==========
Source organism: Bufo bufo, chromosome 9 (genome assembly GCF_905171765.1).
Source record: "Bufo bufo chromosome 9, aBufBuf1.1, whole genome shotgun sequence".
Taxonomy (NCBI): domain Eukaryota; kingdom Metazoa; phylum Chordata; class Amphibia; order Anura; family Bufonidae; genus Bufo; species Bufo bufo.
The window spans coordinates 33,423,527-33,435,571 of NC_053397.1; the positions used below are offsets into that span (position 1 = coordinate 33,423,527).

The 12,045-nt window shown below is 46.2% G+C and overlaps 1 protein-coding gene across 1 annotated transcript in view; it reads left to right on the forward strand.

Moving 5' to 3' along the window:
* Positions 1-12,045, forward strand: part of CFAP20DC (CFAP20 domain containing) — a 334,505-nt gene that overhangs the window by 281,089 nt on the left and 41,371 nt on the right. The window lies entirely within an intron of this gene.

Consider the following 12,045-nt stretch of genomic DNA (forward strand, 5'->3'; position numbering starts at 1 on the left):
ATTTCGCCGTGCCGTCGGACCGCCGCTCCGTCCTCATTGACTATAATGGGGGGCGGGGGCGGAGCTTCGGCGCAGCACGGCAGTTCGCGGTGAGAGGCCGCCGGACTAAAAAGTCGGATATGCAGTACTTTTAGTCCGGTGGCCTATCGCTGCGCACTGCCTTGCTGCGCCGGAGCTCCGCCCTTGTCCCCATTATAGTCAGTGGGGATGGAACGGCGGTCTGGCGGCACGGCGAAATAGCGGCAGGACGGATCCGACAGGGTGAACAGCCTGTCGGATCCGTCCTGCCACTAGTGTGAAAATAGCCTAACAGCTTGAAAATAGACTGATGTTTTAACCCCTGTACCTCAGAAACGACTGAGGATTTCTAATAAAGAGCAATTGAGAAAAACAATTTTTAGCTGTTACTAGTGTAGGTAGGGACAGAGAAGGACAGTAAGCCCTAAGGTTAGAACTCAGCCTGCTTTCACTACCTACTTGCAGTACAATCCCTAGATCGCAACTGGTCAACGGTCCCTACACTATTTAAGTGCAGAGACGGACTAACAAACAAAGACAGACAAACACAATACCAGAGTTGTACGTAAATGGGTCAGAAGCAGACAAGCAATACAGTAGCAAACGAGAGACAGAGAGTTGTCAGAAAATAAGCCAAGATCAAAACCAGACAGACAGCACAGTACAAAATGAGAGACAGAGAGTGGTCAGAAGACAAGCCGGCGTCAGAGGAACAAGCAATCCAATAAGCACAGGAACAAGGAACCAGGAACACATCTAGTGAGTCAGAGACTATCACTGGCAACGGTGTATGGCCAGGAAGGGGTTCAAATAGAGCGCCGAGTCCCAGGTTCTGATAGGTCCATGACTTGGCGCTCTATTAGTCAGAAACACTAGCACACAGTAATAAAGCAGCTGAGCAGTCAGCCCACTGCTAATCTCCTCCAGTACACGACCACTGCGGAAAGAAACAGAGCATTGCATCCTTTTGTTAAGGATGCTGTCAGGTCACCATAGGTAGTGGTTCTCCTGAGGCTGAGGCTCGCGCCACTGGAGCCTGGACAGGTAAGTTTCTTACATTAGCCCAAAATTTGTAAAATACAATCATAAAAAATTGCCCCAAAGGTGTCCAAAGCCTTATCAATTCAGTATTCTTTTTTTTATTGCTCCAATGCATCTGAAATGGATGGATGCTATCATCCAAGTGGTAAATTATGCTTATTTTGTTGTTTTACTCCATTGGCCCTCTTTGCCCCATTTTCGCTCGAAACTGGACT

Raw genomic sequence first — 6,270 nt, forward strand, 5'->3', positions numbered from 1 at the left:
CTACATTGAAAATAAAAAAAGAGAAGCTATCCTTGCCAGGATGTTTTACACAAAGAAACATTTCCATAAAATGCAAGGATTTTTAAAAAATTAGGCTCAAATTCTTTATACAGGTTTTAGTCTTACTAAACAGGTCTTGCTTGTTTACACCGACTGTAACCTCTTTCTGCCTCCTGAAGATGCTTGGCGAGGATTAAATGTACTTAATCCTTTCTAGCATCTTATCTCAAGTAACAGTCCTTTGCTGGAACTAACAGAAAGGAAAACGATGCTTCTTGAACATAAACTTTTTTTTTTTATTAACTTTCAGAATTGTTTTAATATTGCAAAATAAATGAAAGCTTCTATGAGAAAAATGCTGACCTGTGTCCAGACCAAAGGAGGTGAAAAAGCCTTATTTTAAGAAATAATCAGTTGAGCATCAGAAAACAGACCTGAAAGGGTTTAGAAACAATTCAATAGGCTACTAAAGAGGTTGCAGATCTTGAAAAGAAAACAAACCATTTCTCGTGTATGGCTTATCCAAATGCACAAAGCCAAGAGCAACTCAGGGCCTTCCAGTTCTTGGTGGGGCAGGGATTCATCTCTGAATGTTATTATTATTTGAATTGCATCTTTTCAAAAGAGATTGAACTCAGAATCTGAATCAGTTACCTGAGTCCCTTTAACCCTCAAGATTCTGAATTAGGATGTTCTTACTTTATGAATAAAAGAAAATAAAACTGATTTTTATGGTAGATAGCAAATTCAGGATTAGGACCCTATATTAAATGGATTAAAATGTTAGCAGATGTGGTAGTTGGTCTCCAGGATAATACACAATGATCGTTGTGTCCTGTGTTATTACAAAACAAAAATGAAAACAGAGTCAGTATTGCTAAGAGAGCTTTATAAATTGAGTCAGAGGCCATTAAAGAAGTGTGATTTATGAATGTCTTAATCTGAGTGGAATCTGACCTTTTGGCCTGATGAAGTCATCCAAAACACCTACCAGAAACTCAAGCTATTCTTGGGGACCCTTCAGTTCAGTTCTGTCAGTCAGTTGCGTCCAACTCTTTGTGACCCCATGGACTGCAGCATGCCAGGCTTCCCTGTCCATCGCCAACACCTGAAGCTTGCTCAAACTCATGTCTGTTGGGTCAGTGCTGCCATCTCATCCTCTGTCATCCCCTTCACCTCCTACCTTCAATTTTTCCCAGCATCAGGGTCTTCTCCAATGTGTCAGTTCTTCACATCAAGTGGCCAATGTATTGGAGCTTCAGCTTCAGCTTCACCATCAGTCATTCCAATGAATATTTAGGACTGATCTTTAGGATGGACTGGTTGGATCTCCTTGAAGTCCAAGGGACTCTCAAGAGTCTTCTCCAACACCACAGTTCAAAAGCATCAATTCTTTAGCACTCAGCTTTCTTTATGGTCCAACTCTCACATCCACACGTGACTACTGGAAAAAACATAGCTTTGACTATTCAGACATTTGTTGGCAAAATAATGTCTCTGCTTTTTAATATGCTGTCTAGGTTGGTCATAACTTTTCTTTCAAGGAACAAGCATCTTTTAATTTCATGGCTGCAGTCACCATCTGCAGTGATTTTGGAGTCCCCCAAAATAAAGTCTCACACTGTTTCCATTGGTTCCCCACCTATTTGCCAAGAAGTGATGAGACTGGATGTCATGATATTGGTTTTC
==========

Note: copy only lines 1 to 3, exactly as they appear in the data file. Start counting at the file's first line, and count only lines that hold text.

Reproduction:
Source organism: Bufo bufo, chromosome 9 (genome assembly GCF_905171765.1).
Source record: "Bufo bufo chromosome 9, aBufBuf1.1, whole genome shotgun sequence".
Taxonomy (NCBI): domain Eukaryota; kingdom Metazoa; phylum Chordata; class Amphibia; order Anura; family Bufonidae; genus Bufo; species Bufo bufo.